RIDOH and DEM Recommend Lifting the Advisory at Coomer Lake in Glocester and Avoiding Contact with Boone Lake in Exeter

 RIDOH and DEM Recommend Lifting the Advisory at Coomer Lake in Glocester and Avoiding Contact with Boone Lake in Exeter

Boone Lake, Exeter

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The Rhode Island Department of Health (RIDOH) and the Rhode Island Department of Environmental Management (DEM) recommend lifting the advisory restricting recreational activities at Coomer Lake in Glocester. The advisory was related to high levels of blue-green algae, also known as cyanobacteria.

Recent consecutive surveys and sample analysis confirmed that blue-green algae has been present in Coomer Lake but at acceptably low levels and that cyanotoxin is not present in detectable concentrations. These findings meet the advisory guidelines and support lifting the advisory.

RIDOH and DEM are also advising people to avoid contact with Boone Lake in Exeter due to blue-green algae (or cyanobacteria) blooms in the lake. Blue-green algae can produce toxins that can harm humans and animals. Toxins and/or high cell counts have been detected by the RIDOH State Health Laboratory from water samples collected by the DEM.

Use caution in all areas of Boone Lake. Algal blooms can move locations in ponds and lakes. All recreation, including swimming, fishing, boating, and kayaking, should be avoided. People should not ingest water or eat fish from the ponds. Pets can also be affected by exposure to the algal toxins and thus owners should not allow pets to drink or swim in the water. The advisory will remain in effect until further notice.

Skin contact with water containing blue-green algae commonly causes irritation of the skin, nose, eyes, and/or throat. Common health effects associated with ingesting water containing algal toxins include stomachache, diarrhea, vomiting, and nausea. Rarer health effects include dizziness, headache, fever, liver damage, and nervous system damage. Young children and pets are at a particular risk for health effects associated with algal toxins. People who have had contact with these ponds and experience those symptoms should contact their healthcare provider.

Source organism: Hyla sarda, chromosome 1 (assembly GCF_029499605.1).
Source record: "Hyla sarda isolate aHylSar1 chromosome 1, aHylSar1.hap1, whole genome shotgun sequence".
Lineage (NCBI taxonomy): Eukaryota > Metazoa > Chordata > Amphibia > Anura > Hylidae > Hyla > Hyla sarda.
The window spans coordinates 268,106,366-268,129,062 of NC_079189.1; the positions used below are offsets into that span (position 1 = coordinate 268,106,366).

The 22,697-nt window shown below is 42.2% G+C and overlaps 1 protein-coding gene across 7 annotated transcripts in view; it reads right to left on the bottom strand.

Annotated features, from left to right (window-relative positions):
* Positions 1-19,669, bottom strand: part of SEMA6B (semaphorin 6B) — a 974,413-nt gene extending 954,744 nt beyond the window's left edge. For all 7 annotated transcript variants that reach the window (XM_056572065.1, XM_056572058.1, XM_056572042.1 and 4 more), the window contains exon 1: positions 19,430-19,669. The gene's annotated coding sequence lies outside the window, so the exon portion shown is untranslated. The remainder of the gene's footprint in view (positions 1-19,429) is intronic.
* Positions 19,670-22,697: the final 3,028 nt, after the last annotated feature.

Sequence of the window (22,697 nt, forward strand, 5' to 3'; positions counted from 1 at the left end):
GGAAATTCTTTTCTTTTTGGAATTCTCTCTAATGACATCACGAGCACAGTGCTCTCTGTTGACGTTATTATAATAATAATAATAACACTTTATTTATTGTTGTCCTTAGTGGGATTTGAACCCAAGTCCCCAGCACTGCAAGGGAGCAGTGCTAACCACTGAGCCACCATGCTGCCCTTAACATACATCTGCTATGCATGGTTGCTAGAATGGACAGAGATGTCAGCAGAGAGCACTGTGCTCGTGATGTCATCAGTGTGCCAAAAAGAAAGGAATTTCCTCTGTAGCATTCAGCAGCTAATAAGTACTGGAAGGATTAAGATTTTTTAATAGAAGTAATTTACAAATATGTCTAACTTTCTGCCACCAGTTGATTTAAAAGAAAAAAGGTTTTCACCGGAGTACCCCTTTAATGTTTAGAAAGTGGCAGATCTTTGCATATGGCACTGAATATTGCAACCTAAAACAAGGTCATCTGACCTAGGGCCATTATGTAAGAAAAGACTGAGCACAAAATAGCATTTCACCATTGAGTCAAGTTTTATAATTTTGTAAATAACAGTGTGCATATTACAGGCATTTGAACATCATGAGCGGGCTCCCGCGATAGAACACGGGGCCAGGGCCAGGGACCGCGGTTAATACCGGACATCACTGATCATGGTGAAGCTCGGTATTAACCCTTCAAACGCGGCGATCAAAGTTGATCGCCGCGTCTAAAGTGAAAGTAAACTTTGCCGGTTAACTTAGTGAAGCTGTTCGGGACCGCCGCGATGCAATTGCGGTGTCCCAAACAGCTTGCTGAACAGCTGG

If you come into contact with the water, rinse your skin with clean water as soon as possible and, when you get home, take a shower and wash your clothes. Similarly, if your pet comes into contact with the water, immediately wash your pet with clean water. Do not let the animal lick algae off its fur. Call a veterinarian if your animal shows any symptoms of blue-green algae poisoning, including loss of energy, loss of appetite, vomiting, diarrhea, or any unexplained sickness that occurs within a day or so after being in contact with water. People are cautioned that toxins may persist in the water after the blue-green algae bloom is no longer visible.

It is possible that blue-green algae blooms may be affecting other waterbodies. People are advised to avoid contact with waterbodies that exhibit bright green coloration in the water or at the water surface and/or dense floating algal mats that form on the water’s surface. The water may look like green paint, thick pea soup, or green cottage cheese.

To report suspected blue-green algae blooms, contact DEM’s Office of Water Resources at 222-4700 or DEM.OWRCyano@dem.ri.gov and if possible, send a photograph of the reported algae bloom. For more information and current advisories, consult RIDEM’s website: www.dem.ri.gov/bluegreen  

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